As twilight descends
I am trying to think what it would have been like if instead of the Sharifovs it had been the PPP leadership, say our old friend Zardari, caught in the Panama swamp. Nawaz Sharif would have been all righteous indignation, saying that it was impossible that any country could tolerate such a bunch of crooks running its affairs.
The PML-N by now would have taken out rallies in Lahore and elsewhere calling for the government’s departure. And the PML-N faithful media would have created an atmosphere of crisis across the country.
The Sharifov clan has been exposed for what they are. There couldn’t be anything more damning than the JIT report. Anywhere else, just on the basis of this report, the government would have fallen or the prime minister, if he was the target of such a report, would have gone home. But we only have to look at these people—the Sharif clan, that is—to see that they are not made of ordinary stuff.
Not only are they trying to hold their ground. They are spinning such yarns and adopting such positions as leave any onlooker astonished. There is not one charge against us of corruption or dipping our hands into the public till, they are still saying…as if money-laundering, tax dodging, hiding assets and being unable to explain where those assets came from lie outside the domain of corruption.
The JIT report, say the Sharifs, says nothing about corruption. The JIT report was about offshore companies. If it was about the Lahore Metro Bus or the other ‘mega-projects’—aren’t we sick of this phrase?—about which the Sharifs blow their trumpet every day, the nation probably would have received by now an education in mega-corruption. But since the JIT was set up to investigate the charges emanating from the Panama Papers, what the report reveals is a tale of lies, fraud and fabrications never before heard or recorded in the annals of the Islamic Republic.
We have come across many tale-spinners in our history but never on this scale. The lies exposed by the report go back to the early 1990s when Nawaz Sharif, with the help of the ‘establishment’, became prime minister for the first time. Three things happened then. The Sharifs were in power, they were setting one factory after the other in Pakistan and, simultaneously, through massive funds whose exact money trail remains hidden behind a fog of obfuscation, they were buying expensive property in London.
In broad outline this story was known. The chattering classes, the drawing room classes, the political class and newspaper newsrooms knew about the exponential growth of the Sharif business empire. There were columns in the London press and there was Raymond Baker’s book which provided details of the Sharifs’ financial swashbuckling. But none of this led to any worthwhile prosecution in Pakistan because the Sharifs were either in power, which made any prosecution unlikely, or Benazir Bhutto’s government was too weak to really take them on.
Musharraf’s accountability drive came to nothing because the Saudis intervened and the Sharifs came out of prison and were sent into exile in the Holy Land. All the corruption cases against the family, which were many, were left to dry in the sun. When Nawaz Sharif came back in 2007 all these cases were quashed one by one either by friendly judges or because the Zardari government that then came to power was not interested in taking them any further.
The Sharifs have been around at the top the longest in Pakistan’s history. But this is the first time they have been caught in a net like this. They completed misjudged the situation and never thought things would come to this pass…that even as they sat in the PM’s House they would have to appear before an investigation team and answer searching questions which would leave them flustered and hot under the collar.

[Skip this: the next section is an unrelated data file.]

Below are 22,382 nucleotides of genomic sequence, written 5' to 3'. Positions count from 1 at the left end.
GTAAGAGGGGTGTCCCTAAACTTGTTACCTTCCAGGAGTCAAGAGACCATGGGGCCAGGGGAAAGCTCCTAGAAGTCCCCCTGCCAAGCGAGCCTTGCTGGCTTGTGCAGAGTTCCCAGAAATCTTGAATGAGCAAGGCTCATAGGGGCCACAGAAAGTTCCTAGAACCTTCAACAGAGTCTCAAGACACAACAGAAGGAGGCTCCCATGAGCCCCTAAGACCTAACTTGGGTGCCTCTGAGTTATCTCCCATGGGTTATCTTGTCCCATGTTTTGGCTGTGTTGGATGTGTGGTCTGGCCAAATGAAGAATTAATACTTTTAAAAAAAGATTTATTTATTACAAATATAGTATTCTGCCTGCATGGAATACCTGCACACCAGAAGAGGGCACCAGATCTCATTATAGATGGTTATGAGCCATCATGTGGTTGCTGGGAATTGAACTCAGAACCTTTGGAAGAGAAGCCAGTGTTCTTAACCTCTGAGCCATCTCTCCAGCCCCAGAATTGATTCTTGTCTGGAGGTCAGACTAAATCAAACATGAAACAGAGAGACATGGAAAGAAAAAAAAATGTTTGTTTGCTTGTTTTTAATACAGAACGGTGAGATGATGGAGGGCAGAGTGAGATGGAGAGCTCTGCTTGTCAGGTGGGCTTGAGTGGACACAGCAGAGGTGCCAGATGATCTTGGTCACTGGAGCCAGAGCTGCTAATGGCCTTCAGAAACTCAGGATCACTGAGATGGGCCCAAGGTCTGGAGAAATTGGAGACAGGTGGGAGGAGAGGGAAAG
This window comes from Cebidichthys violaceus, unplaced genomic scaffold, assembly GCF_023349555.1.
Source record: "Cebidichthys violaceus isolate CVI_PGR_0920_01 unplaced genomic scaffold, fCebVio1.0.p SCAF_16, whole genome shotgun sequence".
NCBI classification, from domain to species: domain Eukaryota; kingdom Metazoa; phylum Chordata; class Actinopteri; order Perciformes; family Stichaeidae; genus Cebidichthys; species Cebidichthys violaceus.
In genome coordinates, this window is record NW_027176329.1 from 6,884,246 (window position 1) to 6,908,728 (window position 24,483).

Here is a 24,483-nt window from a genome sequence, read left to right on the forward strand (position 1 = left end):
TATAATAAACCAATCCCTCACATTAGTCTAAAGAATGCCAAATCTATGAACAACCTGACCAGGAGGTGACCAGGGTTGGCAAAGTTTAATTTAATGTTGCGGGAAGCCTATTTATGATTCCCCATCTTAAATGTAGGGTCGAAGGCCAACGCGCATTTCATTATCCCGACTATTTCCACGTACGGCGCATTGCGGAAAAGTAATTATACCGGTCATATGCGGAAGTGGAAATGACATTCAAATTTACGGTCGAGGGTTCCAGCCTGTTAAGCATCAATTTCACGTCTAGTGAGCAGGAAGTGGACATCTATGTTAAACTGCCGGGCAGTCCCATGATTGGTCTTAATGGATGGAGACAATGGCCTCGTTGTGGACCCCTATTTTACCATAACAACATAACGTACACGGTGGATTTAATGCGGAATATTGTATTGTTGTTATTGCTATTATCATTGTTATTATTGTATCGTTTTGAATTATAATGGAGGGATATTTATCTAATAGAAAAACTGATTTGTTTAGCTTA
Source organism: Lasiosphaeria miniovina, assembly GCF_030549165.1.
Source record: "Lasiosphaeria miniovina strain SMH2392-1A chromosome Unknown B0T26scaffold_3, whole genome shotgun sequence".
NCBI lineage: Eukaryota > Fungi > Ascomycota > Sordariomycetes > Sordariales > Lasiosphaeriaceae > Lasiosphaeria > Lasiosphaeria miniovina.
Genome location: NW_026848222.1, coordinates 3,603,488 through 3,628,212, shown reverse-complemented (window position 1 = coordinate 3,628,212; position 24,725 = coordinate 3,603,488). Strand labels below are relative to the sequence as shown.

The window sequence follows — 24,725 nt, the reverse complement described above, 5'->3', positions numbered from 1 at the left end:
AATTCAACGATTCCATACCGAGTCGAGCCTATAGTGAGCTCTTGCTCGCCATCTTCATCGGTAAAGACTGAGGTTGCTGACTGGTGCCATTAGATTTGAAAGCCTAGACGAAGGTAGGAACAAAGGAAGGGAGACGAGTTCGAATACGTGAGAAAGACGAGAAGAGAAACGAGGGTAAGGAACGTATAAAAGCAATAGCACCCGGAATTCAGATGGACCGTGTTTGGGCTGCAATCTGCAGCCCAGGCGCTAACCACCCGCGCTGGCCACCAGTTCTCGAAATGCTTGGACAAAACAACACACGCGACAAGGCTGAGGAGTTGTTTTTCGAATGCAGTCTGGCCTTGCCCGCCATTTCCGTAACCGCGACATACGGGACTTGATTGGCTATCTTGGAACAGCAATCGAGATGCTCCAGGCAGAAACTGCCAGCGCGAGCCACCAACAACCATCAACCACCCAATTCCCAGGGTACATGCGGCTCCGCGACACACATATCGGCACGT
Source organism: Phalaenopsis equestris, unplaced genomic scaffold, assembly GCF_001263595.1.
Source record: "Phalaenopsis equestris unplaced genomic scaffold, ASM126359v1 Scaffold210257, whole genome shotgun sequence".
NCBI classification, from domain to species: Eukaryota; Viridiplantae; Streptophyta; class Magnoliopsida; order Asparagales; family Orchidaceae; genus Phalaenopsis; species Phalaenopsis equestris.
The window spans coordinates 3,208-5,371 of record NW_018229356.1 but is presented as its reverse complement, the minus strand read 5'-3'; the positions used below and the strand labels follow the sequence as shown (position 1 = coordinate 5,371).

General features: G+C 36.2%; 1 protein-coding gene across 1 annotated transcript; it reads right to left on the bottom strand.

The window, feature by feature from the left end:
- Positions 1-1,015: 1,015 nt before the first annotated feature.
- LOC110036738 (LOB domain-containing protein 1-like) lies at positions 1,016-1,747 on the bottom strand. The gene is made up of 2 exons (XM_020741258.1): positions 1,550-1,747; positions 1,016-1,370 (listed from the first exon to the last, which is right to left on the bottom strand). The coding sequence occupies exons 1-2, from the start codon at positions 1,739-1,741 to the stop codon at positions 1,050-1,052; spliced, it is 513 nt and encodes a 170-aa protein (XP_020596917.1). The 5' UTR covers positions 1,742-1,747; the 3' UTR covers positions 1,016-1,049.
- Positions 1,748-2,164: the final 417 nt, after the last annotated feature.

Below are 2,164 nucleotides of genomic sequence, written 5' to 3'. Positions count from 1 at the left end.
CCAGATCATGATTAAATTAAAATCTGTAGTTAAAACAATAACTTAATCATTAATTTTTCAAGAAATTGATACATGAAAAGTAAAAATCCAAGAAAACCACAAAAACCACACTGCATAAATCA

Once before when a Supreme Court had made them uncomfortable they had it in their power to send in their party workers to storm the court. But this time it was different. They couldn’t do anything of the sort. They had been used to friendly judges and they knew how to influence the courts. This time, to their enormous frustration, the Supreme Court was out of their reach. They just couldn’t influence it. Nor could they ‘manage’ the JIT even if it was composed of middle-level officers from various departments.
That’s when the realization should have hit them that they were losing this whole thing. They had no defence to offer beyond the make-believe story contained in the Qatari letters. Their only hope thus lay in ‘managing’ the investigative process. But once this lay beyond their considerable powers, the end should have been a foregone conclusion. Thus the countdown is on and only the last ceremonies remain.
But the Sharifs are still clinging to the straws that happen to come to their hand and the media battalions on their side are still trying to confuse the issue. These are last ditch efforts destined to lead nowhere. The thing is done because the Sharifs’ culpability regarding the charges thrown up by the Panama Papers lies exposed.
Pakistan is at a standstill. No government worth the name is functioning in Islamabad. The prime minister and his team have nothing else on their minds but this scandal and what it is leading to—the prime minister’s imminent dismissal at the hands of the three-man Supreme Court bench charged with the hearing of this case.
But everything should soon be over, probably this week. And then the PML-N will be on test. Will they be able to smoothly pick on a suitable replacement? They better succeed or we will be up facing another crisis.
The good thing for Pakistan is that there has been extra-constitutional intervention from anywhere. Everything has happened under the constitution and the law. The Supreme Court has overseen this affair, no one else. And whatever comes out of this it will be better, an improvement, over what existed before.